Ravi Agarwal

Ambient Seas

Diary Notes
Oct. 12, 2013 to Aug. 17, 2015

Author: Ravi Agarwal

Softbound 60 pages with more than 35 colour plates
Pages with text 22
Published by The Guild

The diary was first released in original on the occasion of Agarwal’s solo exhibition with The Guild on October 11, 2015 at Alibaug.
It has now been published by The Guild in a  limited edition of 500, each signed and numbered. An additional 200 copies have  also been printed which will not be editioned.

Between October 2013 to August 2015, Ravi Agarwal spent time at a small fishing village, near Puducherry.  In association with local fishermen, he sought to explore their cultural and political relationship to the sea, which has been central to them from time immemorial. . A first encounter with the sea and its ecology, it was new grounds for Agarwal’s ongoing exploration about questions of  the politics of sustainability, environmental inequity, and embedded cultural  views through which ideas of ‘nature’ have been formed.  A diary, which was part of the exploration, along with the camera, and an engagement with ancient  Tamil Sangam love-landscape poetry gave rise to a set of new reflections. It  put into sharp  focus, the shifting nature of the social, political and family life of this coastal region.  The diary observations come in a time when  contemporary ideas of the Anthropocene and debates around sustainability have become important. In the context of small fisherman and a different cultural milieu than that projected by the classical human-non-human binary, they bring forth a  set of evocative personal observations.

An excerpt:

“…The beach is always busy. There is activity nearly all the time. Early, predawn the beach comes alive as boats head out to sea. It is still dark, and there is barely enough light to see the silhouettes of the boats. As light strikes the sands, one can see nets, bunched up in piles and covered with plastic tarpaulin. On the far end of the beach are make shift thatched huts, where the fisher-folk store nets, boat parts, anchors, and also sleep in at night.  As the day progresses, the boats start to come in with their catch. The nets are spread out and the fish or rubble caught in them are removed by hand. Some are luckier than others.  The fish are piled in bunches, and it is then one sees the fisherwomen appear. They will take the fish to the local fish market to sell them. The men stay back to clean and if need be, to repair the nets. This activity continues for most of the day, till early forenoon. Some larger boats come in later in the day from their longer trips, and sometimes they need to order in large trucks with crates filled with ice to carry a very large haul to the market. The smaller boats however almost always have a small bag full of catch at best, which needs no trucks or containers to carry them. These are best hauled by hand, like in plastic bags.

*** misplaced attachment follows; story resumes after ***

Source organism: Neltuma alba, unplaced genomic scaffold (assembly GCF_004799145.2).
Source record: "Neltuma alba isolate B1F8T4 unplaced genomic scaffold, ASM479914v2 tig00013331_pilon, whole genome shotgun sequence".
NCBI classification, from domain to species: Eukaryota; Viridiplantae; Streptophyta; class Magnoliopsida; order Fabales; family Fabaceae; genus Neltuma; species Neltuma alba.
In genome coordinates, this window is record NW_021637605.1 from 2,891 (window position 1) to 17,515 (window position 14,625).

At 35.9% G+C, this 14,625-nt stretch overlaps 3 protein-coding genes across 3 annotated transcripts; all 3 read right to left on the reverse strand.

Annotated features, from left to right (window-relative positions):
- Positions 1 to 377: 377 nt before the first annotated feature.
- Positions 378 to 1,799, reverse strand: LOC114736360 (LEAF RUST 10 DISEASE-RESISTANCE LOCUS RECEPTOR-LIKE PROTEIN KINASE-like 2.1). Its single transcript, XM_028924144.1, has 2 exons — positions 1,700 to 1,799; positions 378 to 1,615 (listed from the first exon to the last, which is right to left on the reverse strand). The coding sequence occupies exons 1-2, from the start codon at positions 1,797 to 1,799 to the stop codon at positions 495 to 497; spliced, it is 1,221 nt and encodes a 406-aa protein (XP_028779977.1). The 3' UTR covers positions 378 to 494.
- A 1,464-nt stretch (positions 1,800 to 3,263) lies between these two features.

The difference in the two economies is distinct and apparent. Economies are not necessarily democratic” 


Ravi Agarwal is a photographer artist, writer, curator and environmental activist. He explores issues of urban space, ecology and capital in an interrelated ways working with photographs, video, performance, on-site installations and public art.  Agarwal  has  participated  in  several  institutional/Museum   shows  including Kochi-Muziris Biennale, 2016 curated by Sudarshan Shetty; documenta  XI  (Kassel, 2002) curated by Okwui Enwezor;  Sharjah  Biennial  11  (2013) curated byYuko Hasegawa ;  Zones  of  Contact:  Propositions  on  the Museum, co-curated by  Vidya  Shivadas,  Akansha Rastogi, Deeksha  Nath,  Kiran Nadar Museum of Art, Noida,  2013; The  Needle  on  the  Gauge:  The  Testimonial  Image  in  the  works  of  Seven  Indian Artists, curated by Ranjit  Hoskote, Contemporary Art Centre of SA, Adelaide,  Australia, 2012; Newtopia, curated  by  Katerina  Gregos,  various  Museum  venues,  Mechelen,  Belgium,  2012;  Critical  Mass: Contemporary Art  from India,  curated by  Tami Katz-Freiman and Rotem Ruff,  Tel  Aviv  Museum of  Contemporary Art,  Israel, 2012; Z.N.E!,  Examples to Follow!,  curated by Adrienne Goehler,  traveling exhibition, Berlin, Mumbai,  Adis Ababba,  Beijing;  Horn Please, Kunstmuseum, Bern, 2007, curated by Bernhard Fibicher and Suman Gopinath; Indian Highway 2009 , Serpentine Gallery, curated by Julia Peyton-Jones, Hans Ulrich Obrist  ; Generation in Transition: New Art from India, Zacheta  National Gallery of Art, Warsaw, Poland, and Contemporary Art Centre, Vilnius, Lithuania  curated by Magda Kardasz;  The Eye is a Lonely  Hunter:  Images  of  Humankind, at Fotofestival Mannheim_ludwigshafen_Heidelberg,   curated by Katerina Gregos and Solvej Helweg Ovesen;  After  the Crash at Museo Orto Botanico, Rome.  His solo shows: Else all will be still at The Guild, Alibaug, 2015; Gallery Espace, 2016; Of Value and Labour, at The Guild, Mumbai, 2011; Flux: Dystopia, Utopia, Heterotopia, Gallery Espace, New Delhi.  Agarwal recently co-curated a twin city public art project, Yamuna-Elbe.Public.Art.Outreach. He writes extensively on ecological issues, and is also founder of the leading Indian environmental NGO Toxics Link. He is an engineer by training.

To order your copy now, please email us at the_guild2003@yahoo.co.in / theguildart@gmail.com

Limited signed and numbered edition: 500  
Unsigned 200 book

Price: Numbered and signed edition: Rs. 3000/- each + postage Rs. 200/- in India
USD  50/- for overseas including postage

Price: Unsigned book: Rs. 1500/- each + postage Rs. 200/-      
USD  24/- including postage 

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